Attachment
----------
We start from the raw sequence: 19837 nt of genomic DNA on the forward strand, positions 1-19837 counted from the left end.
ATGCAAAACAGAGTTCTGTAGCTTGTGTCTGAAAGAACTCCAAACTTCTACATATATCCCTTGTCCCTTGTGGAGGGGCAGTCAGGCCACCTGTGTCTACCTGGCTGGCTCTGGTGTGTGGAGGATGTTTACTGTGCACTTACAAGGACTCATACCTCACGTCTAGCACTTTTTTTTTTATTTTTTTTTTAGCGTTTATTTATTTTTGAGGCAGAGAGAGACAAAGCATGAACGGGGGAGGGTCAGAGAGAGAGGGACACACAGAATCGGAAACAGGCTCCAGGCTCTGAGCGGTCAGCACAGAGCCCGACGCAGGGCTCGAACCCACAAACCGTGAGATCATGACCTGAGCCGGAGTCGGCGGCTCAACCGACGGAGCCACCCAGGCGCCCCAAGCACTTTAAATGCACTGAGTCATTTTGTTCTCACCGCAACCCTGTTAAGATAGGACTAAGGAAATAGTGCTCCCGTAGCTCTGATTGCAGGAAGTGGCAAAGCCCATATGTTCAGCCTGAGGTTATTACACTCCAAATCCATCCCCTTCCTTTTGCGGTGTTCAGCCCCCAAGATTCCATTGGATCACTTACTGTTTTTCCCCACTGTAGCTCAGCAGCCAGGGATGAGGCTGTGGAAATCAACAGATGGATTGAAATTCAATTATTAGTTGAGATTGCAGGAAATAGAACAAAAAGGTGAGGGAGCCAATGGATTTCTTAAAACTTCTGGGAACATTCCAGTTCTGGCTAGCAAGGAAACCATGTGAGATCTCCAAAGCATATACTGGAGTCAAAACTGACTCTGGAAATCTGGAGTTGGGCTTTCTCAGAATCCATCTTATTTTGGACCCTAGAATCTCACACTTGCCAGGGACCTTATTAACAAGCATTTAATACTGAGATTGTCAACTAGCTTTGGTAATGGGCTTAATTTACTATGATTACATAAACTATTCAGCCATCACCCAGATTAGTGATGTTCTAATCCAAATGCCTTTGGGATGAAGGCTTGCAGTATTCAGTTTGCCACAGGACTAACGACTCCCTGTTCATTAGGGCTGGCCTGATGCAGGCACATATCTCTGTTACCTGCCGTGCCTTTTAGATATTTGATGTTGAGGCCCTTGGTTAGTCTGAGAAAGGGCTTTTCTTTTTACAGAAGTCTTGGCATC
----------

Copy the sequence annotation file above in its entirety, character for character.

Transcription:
We start from the raw sequence: 19837 nt of genomic DNA on the forward strand, positions 1-19837 counted from the left end.
ATGCAAAACAGAGTTCTGTAGCTTGTGTCTGAAAGAACTCCAAACTTCTACATATATCCCTTGTCCCTTGTGGAGGGGCAGTCAGGCCACCTGTGTCTACCTGGCTGGCTCTGGTGTGTGGAGGATGTTTACTGTGCACTTACAAGGACTCATACCTCACGTCTAGCACTTTTTTTTTTATTTTTTTTTTAGCGTTTATTTATTTTTGAGGCAGAGAGAGACAAAGCATGAACGGGGGAGGGTCAGAGAGAGAGGGACACACAGAATCGGAAACAGGCTCCAGGCTCTGAGCGGTCAGCACAGAGCCCGACGCAGGGCTCGAACCCACAAACCGTGAGATCATGACCTGAGCCGGAGTCGGCGGCTCAACCGACGGAGCCACCCAGGCGCCCCAAGCACTTTAAATGCACTGAGTCATTTTGTTCTCACCGCAACCCTGTTAAGATAGGACTAAGGAAATAGTGCTCCCGTAGCTCTGATTGCAGGAAGTGGCAAAGCCCATATGTTCAGCCTGAGGTTATTACACTCCAAATCCATCCCCTTCCTTTTGCGGTGTTCAGCCCCCAAGATTCCATTGGATCACTTACTGTTTTTCCCCACTGTAGCTCAGCAGCCAGGGATGAGGCTGTGGAAATCAACAGATGGATTGAAATTCAATTATTAGTTGAGATTGCAGGAAATAGAACAAAAAGGTGAGGGAGCCAATGGATTTCTTAAAACTTCTGGGAACATTCCAGTTCTGGCTAGCAAGGAAACCATGTGAGATCTCCAAAGCATATACTGGAGTCAAAACTGACTCTGGAAATCTGGAGTTGGGCTTTCTCAGAATCCATCTTATTTTGGACCCTAGAATCTCACACTTGCCAGGGACCTTATTAACAAGCATTTAATACTGAGATTGTCAACTAGCTTTGGTAATGGGCTTAATTTACTATGATTACATAAACTATTCAGCCATCACCCAGATTAGTGATGTTCTAATCCAAATGCCTTTGGGATGAAGGCTTGCAGTATTCAGTTTGCCACAGGACTAACGACTCCCTGTTCATTAGGGCTGGCCTGATGCAGGCACATATCTCTGTTACCTGCCGTGCCTTTTAGATATTTGATGTTGAGGCCCTTGGTTAGTCTGAGAAAGGGCTTTTCTTTTTACAGAAGTCTTGGCATC